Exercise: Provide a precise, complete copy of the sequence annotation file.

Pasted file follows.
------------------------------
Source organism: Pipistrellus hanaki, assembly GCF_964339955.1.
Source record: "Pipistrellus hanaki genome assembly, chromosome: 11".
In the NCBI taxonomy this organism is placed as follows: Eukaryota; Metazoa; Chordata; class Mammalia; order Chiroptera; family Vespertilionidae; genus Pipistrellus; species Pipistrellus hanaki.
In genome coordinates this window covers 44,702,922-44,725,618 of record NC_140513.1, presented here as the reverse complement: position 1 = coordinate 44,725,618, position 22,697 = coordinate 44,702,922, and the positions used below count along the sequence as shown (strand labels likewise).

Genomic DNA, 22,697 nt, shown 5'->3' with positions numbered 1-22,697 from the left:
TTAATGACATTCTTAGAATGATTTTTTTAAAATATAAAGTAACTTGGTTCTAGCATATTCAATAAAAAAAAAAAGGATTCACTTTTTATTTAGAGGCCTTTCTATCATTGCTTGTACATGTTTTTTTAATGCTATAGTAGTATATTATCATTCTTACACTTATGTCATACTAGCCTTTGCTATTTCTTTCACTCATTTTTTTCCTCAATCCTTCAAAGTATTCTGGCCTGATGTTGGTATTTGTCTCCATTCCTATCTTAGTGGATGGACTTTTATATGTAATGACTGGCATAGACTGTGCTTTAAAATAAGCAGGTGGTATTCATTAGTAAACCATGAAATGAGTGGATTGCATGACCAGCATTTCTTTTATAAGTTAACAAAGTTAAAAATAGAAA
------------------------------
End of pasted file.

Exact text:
Source organism: Pipistrellus hanaki, assembly GCF_964339955.1.
Source record: "Pipistrellus hanaki genome assembly, chromosome: 11".
In the NCBI taxonomy this organism is placed as follows: Eukaryota; Metazoa; Chordata; class Mammalia; order Chiroptera; family Vespertilionidae; genus Pipistrellus; species Pipistrellus hanaki.
In genome coordinates this window covers 44,702,922-44,725,618 of record NC_140513.1, presented here as the reverse complement: position 1 = coordinate 44,725,618, position 22,697 = coordinate 44,702,922, and the positions used below count along the sequence as shown (strand labels likewise).

Genomic DNA, 22,697 nt, shown 5'->3' with positions numbered 1-22,697 from the left:
TTAATGACATTCTTAGAATGATTTTTTTAAAATATAAAGTAACTTGGTTCTAGCATATTCAATAAAAAAAAAAAGGATTCACTTTTTATTTAGAGGCCTTTCTATCATTGCTTGTACATGTTTTTTTAATGCTATAGTAGTATATTATCATTCTTACACTTATGTCATACTAGCCTTTGCTATTTCTTTCACTCATTTTTTTCCTCAATCCTTCAAAGTATTCTGGCCTGATGTTGGTATTTGTCTCCATTCCTATCTTAGTGGATGGACTTTTATATGTAATGACTGGCATAGACTGTGCTTTAAAATAAGCAGGTGGTATTCATTAGTAAACCATGAAATGAGTGGATTGCATGACCAGCATTTCTTTTATAAGTTAACAAAGTTAAAAATAGAAA